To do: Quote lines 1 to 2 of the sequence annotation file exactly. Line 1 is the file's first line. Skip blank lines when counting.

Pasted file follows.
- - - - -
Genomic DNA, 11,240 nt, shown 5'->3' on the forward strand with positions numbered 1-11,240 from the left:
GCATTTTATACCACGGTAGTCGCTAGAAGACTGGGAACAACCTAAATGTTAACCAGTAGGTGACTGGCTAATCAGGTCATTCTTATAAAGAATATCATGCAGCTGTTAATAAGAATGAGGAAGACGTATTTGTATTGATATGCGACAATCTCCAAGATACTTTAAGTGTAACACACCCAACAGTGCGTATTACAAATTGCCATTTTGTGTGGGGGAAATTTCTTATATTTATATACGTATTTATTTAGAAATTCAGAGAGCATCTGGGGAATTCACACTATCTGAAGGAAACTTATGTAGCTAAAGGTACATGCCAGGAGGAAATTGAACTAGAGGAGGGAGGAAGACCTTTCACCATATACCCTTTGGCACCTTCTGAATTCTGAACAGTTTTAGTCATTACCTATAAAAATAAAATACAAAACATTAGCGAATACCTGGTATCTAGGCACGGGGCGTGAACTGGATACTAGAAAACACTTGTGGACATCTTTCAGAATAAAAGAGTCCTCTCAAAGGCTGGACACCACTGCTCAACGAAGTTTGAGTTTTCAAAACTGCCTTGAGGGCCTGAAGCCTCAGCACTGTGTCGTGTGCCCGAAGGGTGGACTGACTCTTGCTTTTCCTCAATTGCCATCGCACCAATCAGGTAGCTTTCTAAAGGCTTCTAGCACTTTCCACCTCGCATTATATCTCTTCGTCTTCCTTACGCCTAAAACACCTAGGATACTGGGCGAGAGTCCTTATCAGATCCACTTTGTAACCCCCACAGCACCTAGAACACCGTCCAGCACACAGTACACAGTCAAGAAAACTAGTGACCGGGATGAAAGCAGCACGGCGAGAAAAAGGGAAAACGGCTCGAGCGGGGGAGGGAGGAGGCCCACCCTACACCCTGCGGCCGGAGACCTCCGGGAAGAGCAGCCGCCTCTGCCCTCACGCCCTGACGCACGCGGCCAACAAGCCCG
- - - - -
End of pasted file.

Genomic DNA, 11,240 nt, shown 5'->3' on the forward strand with positions numbered 1-11,240 from the left:
GCATTTTATACCACGGTAGTCGCTAGAAGACTGGGAACAACCTAAATGTTAACCAGTAGGTGACTGGCTAATCAGGTCATTCTTATAAAGAATATCATGCAGCTGTTAATAAGAATGAGGAAGACGTATTTGTATTGATATGCGACAATCTCCAAGATACTTTAAGTGTAACACACCCAACAGTGCGTATTACAAATTGCCATTTTGTGTGGGGGAAATTTCTTATATTTATATACGTATTTATTTAGAAATTCAGAGAGCATCTGGGGAATTCACACTATCTGAAGGAAACTTATGTAGCTAAAGGTACATGCCAGGAGGAAATTGAACTAGAGGAGGGAGGAAGACCTTTCACCATATACCCTTTGGCACCTTCTGAATTCTGAACAGTTTTAGTCATTACCTATAAAAATAAAATACAAAACATTAGCGAATACCTGGTATCTAGGCACGGGGCGTGAACTGGATACTAGAAAACACTTGTGGACATCTTTCAGAATAAAAGAGTCCTCTCAAAGGCTGGACACCACTGCTCAACGAAGTTTGAGTTTTCAAAACTGCCTTGAGGGCCTGAAGCCTCAGCACTGTGTCGTGTGCCCGAAGGGTGGACTGACTCTTGCTTTTCCTCAATTGCCATCGCACCAATCAGGTAGCTTTCTAAAGGCTTCTAGCACTTTCCACCTCGCATTATATCTCTTCGTCTTCCTTACGCCTAAAACACCTAGGATACTGGGCGAGAGTCCTTATCAGATCCACTTTGTAACCCCCACAGCACCTAGAACACCGTCCAGCACACAGTACACAGTCAAGAAAACTAGTGACCGGGATGAAAGCAGCACGGCGAGAAAAAGGGAAAACGGCTCGAGCGGGGGAGGGAGGAGGCCCACCCTACACCCTGCGGCCGGAGACCTCCGGGAAGAGCAGCCGCCTCTGCCCTCACGCCCTGACGCACGCGGCCAACAAGCCCG